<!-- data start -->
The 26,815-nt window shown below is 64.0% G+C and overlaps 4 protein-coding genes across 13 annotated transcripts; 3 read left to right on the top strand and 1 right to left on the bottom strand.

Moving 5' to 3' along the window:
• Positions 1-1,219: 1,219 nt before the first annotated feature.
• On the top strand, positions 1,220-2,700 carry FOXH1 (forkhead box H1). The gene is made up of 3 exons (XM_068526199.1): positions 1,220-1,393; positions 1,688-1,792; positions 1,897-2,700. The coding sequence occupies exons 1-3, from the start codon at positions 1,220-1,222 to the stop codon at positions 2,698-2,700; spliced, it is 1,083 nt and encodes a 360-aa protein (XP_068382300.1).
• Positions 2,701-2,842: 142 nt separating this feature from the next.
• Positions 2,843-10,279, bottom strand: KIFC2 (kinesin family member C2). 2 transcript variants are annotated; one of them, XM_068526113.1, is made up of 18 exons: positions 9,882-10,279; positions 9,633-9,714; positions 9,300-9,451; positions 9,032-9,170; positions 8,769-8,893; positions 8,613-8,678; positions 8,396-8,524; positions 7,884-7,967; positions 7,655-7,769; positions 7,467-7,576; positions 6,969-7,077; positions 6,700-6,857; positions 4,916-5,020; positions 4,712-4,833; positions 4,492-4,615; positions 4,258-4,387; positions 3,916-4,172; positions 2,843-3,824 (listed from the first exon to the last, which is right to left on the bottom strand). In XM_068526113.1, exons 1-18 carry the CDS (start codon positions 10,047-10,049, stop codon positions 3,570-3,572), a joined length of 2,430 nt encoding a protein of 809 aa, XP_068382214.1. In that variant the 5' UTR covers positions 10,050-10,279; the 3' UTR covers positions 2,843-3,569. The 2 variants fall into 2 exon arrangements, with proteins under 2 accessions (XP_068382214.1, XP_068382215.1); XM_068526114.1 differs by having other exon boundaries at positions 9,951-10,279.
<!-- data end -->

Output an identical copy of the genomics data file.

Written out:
The 26,815-nt window shown below is 64.0% G+C and overlaps 4 protein-coding genes across 13 annotated transcripts; 3 read left to right on the top strand and 1 right to left on the bottom strand.

Moving 5' to 3' along the window:
• Positions 1-1,219: 1,219 nt before the first annotated feature.
• On the top strand, positions 1,220-2,700 carry FOXH1 (forkhead box H1). The gene is made up of 3 exons (XM_068526199.1): positions 1,220-1,393; positions 1,688-1,792; positions 1,897-2,700. The coding sequence occupies exons 1-3, from the start codon at positions 1,220-1,222 to the stop codon at positions 2,698-2,700; spliced, it is 1,083 nt and encodes a 360-aa protein (XP_068382300.1).
• Positions 2,701-2,842: 142 nt separating this feature from the next.
• Positions 2,843-10,279, bottom strand: KIFC2 (kinesin family member C2). 2 transcript variants are annotated; one of them, XM_068526113.1, is made up of 18 exons: positions 9,882-10,279; positions 9,633-9,714; positions 9,300-9,451; positions 9,032-9,170; positions 8,769-8,893; positions 8,613-8,678; positions 8,396-8,524; positions 7,884-7,967; positions 7,655-7,769; positions 7,467-7,576; positions 6,969-7,077; positions 6,700-6,857; positions 4,916-5,020; positions 4,712-4,833; positions 4,492-4,615; positions 4,258-4,387; positions 3,916-4,172; positions 2,843-3,824 (listed from the first exon to the last, which is right to left on the bottom strand). In XM_068526113.1, exons 1-18 carry the CDS (start codon positions 10,047-10,049, stop codon positions 3,570-3,572), a joined length of 2,430 nt encoding a protein of 809 aa, XP_068382214.1. In that variant the 5' UTR covers positions 10,050-10,279; the 3' UTR covers positions 2,843-3,569. The 2 variants fall into 2 exon arrangements, with proteins under 2 accessions (XP_068382214.1, XP_068382215.1); XM_068526114.1 differs by having other exon boundaries at positions 9,951-10,279.